Friday, July 30, 2010

Pesto, Pesto, Who's got the Pesto?

Calling all chefs, home cooks, gardeners and other local foodies: we need your help!

We're looking for volunteers to help us do some food prep and processing at the warehouse!  We'll be slicing and dicing up any and everything that's in season and in abundance, and using it for sampling, preserving and storage. 

Pesto is first on the list -- other things to come.  Melon balling, anyone?

We'd love to have your help, no matter your level of experience!  Join us at the warehouse to help your local nonprofit and learn to make some tasty, seasonal foods.  Plus, who knows, there might be some extras to take home, too!

Interested?  Dates are as follows (all are Tuesdays):

August 3 | 12pm - 2pm
August 10 | 2pm - 4pm
August 17 | 12pm - 2 pm
August 24 | 2pm - 4pm

Email to sign up and get more information!

image credit: stijn/Creative Commons

Friday, July 23, 2010

Clean Your Plate: Around the Web This Week

You guys are so good!  The mystery bug this week was indeed a wheel bug, a type of assassin beetle, with a wheel-shaped pronotal armor (I think it looks like a saw blade!).  These guys prey upon insects such as caterpillars and Japanese beetles, piercing them with their beak to inject salivary fluids that dissolve soft tissue (ew!).  Because most of their prey are pests, wheel bugs are considered beneficial insects, although they can inflict a painful bite if handled carelessly.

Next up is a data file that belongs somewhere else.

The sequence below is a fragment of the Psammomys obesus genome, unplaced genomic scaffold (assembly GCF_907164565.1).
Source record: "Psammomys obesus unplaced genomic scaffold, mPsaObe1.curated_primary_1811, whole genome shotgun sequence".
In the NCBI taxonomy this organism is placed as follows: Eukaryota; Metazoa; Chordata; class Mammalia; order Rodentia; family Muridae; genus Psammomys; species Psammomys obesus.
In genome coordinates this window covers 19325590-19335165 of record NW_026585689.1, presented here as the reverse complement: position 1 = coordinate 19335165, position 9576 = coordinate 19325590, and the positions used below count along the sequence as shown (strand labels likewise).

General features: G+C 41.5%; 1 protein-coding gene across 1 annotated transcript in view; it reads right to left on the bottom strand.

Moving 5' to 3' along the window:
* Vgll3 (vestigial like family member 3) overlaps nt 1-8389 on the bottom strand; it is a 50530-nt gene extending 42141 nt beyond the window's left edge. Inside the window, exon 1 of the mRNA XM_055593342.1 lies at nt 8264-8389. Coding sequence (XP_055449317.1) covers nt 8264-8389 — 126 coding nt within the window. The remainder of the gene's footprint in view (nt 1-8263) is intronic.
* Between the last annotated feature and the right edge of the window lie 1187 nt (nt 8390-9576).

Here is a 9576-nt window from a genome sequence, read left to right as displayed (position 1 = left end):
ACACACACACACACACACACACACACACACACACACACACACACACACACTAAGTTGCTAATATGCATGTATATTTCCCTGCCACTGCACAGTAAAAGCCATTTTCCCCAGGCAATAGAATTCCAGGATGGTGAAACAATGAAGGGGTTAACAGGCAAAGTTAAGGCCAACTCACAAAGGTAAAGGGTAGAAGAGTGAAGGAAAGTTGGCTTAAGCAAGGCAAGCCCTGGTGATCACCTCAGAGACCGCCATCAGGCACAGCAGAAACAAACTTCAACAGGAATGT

In other news, here's your weekend reading material.  Stay cool!
Enjoy the weekend, folks. And a reminder: follow us on Twitter to get the full scoop!

Thursday, July 22, 2010

Mystery Photo of the Week

Mystery bug on the farm office window!  Who knows what it is?

Monday, July 12, 2010

Southwood Youth Photography Project: La Finca

Mornings on the farm are generally fairytale fodder: sunlight dappled grass, the occasional rooster call, butterflies and bees flitting from blossom to blossom.

I say generally because on the morning of June 17th, the farm was anything but tranquil.  As the bus rumbled up the driveway -- a cartoon like dust cloud trailing behind it -- the chickens seemed to brace for impact.  The wheels ground to a halt, the doors burst open, and out tumbled half dozen rowdy kids, followed closely by the same number of local photographers, artists and volunteers, and armed with digital cameras, bottled water and an arsenal of turkey sandwiches.

This expedition was part of the Southwood Youth Photography Project, a joint effort between the Bridge/PAI and Albemarle County Schools, which brings students from the Southwood mobile home park together with adult mentors to learn basic photography skills and creative writing techniques.

In past years, the group has explored their own neighborhood, the Rivanna River, and downtown Charlottesville.  This summer, Maple Hill Farm was to be their muse.  Local photographer Billy Hunt, Bridge Executive Director, Greg Kelly, and local writer, John Casteen were among the group, heading up lessons and providing technical guidance.